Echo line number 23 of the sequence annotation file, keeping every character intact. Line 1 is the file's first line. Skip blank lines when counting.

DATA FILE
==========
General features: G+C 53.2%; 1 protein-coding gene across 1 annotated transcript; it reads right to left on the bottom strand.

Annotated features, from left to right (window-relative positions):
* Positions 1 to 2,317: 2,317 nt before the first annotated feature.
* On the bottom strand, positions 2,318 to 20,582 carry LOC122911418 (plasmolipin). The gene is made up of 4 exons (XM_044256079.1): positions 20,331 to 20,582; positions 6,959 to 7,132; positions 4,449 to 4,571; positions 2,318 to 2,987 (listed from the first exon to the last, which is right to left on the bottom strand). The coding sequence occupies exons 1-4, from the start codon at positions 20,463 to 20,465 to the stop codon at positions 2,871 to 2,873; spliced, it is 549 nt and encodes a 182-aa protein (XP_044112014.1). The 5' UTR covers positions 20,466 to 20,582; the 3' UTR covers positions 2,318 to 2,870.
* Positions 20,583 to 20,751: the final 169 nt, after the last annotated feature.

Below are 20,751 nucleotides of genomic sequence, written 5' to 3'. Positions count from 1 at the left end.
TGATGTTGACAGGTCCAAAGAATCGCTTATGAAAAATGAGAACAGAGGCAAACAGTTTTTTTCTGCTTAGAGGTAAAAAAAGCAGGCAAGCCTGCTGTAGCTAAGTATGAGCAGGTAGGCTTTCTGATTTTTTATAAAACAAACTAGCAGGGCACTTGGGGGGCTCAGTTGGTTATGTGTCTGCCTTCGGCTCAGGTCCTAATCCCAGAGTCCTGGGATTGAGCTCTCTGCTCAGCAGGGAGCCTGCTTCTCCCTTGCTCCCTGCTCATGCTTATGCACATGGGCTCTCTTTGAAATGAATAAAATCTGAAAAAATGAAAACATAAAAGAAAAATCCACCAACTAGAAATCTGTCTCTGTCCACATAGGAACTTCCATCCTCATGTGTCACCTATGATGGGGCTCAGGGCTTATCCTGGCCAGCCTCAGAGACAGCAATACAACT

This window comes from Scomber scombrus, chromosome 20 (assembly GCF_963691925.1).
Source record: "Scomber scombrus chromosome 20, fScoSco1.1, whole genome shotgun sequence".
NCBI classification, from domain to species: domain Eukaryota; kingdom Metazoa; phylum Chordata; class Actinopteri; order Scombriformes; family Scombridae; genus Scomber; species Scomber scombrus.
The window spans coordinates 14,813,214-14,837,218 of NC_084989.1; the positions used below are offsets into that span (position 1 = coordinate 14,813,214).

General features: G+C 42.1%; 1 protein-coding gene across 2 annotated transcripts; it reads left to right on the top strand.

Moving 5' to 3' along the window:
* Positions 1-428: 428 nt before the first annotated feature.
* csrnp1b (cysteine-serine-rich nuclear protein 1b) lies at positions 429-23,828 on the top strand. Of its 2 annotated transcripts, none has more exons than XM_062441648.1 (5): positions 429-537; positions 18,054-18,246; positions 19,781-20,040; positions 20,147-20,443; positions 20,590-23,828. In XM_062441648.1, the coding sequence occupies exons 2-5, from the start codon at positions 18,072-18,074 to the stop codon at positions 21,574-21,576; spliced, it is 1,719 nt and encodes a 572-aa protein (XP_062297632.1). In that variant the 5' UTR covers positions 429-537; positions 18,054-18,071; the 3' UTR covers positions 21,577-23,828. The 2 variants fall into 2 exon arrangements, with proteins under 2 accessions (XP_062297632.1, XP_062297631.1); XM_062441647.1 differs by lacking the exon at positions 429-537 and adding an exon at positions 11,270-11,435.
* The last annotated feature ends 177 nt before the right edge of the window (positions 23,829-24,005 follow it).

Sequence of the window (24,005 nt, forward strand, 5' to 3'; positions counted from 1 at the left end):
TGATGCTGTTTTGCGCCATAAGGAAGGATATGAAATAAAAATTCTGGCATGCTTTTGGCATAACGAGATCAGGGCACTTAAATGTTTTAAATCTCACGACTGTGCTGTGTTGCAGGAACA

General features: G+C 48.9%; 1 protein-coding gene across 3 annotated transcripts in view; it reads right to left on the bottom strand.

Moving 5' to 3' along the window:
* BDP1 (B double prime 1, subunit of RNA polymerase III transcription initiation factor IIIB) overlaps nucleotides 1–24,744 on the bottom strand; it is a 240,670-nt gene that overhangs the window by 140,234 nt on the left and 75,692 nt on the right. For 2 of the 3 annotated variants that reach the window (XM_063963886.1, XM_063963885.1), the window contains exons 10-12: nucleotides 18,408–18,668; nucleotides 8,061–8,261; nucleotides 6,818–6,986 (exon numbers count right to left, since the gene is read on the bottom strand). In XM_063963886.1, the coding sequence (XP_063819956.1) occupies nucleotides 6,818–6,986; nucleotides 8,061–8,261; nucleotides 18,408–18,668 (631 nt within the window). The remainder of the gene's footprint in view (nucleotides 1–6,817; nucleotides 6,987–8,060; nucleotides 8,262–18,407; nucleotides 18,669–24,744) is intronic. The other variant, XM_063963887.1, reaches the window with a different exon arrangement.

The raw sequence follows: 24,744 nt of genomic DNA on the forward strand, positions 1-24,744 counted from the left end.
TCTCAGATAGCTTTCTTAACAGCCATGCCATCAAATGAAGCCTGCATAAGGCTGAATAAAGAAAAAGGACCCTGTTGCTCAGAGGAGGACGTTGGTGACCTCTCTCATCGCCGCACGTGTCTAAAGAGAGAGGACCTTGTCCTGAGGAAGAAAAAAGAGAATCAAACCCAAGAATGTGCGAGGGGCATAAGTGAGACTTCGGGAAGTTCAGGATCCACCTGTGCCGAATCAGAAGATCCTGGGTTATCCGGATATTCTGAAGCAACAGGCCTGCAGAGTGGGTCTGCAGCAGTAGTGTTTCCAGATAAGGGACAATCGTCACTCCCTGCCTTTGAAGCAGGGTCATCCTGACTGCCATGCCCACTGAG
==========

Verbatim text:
TCTCAGATAGCTTTCTTAACAGCCATGCCATCAAATGAAGCCTGCATAAGGCTGAATAAAGAAAAAGGACCCTGTTGCTCAGAGGAGGACGTTGGTGACCTCTCTCATCGCCGCACGTGTCTAAAGAGAGAGGACCTTGTCCTGAGGAAGAAAAAAGAGAATCAAACCCAAGAATGTGCGAGGGGCATAAGTGAGACTTCGGGAAGTTCAGGATCCACCTGTGCCGAATCAGAAGATCCTGGGTTATCCGGATATTCTGAAGCAACAGGCCTGCAGAGTGGGTCTGCAGCAGTAGTGTTTCCAGATAAGGGACAATCGTCACTCCCTGCCTTTGAAGCAGGGTCATCCTGACTGCCATGCCCACTGAG